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A curtain? No, Roland R. Wright got a parachute.

Wright was a fighter pilot. First he flew the "Mormon Mustang" for the Army Air Corps in World War II. Wright was also there when the Utah Air National Guard was created 68 years ago — on Nov. 18, 1946. Wright eventually became chief of staff in the Utah Air National Guard, reaching the rank of brigadier general.

So, to cover the new sign — christening the facility the Roland R. Wright Utah Air National Guard Base — officials used a parachute as a drape until it was time for the Tuesday morning unveiling.

Wright, 95, was standing in front of the sign as the parachute was removed. About 100 civilians and uniformed personnel counted to three and clapped at the unveiling.

The base sits east of Salt Lake City International Airport. The Utah Air National Guard has 1,400 airmen. It is the largest component in the 151st Air Refueling Wing, which flies huge cargo planes filled with fuel that fighters and bombers can connect to in mid-air.

Wright made his name over Europe in World War II. The P-51 mustang he flew became known as the "Mormon Mustang." Wright shot down three enemy aircraft during the war.

Wright joined the Utah Air National Guard and was called to duty in Korea. He continued in the Air National Guard until his retirement in 1976.

Dressed in a green flight jacket, Wright addressed the crowd from a chair inside a tent erected for the event. Wright joked he was in the "cockpit," then recounted the history of the Utah Air National Guard.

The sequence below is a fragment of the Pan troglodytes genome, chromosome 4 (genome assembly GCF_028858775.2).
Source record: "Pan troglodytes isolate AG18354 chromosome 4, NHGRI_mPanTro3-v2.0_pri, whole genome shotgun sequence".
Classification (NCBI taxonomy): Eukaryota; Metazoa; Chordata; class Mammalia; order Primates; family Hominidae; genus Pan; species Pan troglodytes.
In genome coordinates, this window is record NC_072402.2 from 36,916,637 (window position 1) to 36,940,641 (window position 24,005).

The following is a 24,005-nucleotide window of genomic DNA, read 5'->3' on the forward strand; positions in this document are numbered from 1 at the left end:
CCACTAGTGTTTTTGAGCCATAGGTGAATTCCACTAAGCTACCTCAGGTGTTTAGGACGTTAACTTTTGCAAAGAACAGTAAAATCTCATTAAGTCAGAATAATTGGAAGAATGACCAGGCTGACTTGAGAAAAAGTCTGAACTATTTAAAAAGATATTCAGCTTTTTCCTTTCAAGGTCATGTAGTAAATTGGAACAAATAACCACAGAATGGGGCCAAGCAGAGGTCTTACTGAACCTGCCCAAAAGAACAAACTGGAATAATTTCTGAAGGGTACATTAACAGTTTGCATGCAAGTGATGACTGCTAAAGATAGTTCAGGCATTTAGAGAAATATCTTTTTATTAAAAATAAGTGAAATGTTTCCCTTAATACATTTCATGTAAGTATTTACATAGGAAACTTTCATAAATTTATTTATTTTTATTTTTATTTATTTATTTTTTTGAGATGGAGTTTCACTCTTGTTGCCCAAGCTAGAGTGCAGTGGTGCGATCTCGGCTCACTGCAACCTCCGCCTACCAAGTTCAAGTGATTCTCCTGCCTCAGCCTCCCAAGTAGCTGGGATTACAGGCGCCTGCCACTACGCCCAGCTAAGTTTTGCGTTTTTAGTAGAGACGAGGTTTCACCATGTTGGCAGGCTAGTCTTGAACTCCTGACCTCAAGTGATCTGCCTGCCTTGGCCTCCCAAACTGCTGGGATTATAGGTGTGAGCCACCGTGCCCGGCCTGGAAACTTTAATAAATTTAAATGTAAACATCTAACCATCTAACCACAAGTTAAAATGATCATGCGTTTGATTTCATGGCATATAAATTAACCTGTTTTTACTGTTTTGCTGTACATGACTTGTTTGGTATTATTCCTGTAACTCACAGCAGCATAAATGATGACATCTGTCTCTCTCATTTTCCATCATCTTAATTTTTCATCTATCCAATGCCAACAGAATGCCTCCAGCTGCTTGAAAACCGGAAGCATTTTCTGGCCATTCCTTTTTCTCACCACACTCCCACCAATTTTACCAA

Wright concluded by saying that the Air National Guard is like a family. He also said doing something important brings fulfillment in life.

"The Air Guard has filled a real importance in that regard," Wright said.

Former U.S. Sen. Jake Garn, who sat a few chairs from Wright, was in the Utah Air National Guard from 1963 to 1979, and also retired with the rank of brigadier general.

Garn recalled that the Air National Guard seemed unsure about whether to accept him, given he had flown in the Navy and not the Air Force. Garn credited Wright with helping him get admitted into the Air National Guard.

"Gen. Wright was such an example to all of us and was a great leader," Garn said.

The Utah Air National Guard's current commander, Brig. Gen. David Fountain, sat next to Wright during the ceremony. He said the Air National Guard decided it was time to give its base a name, and personnel began looking through its past to find candidates.

Fountain said Wright became the overwhelming choice given his long history with the Air National Guard.

"It's been pretty interesting to have Gen. Wright come back and talk to me about the history of the organization," Fountain said.

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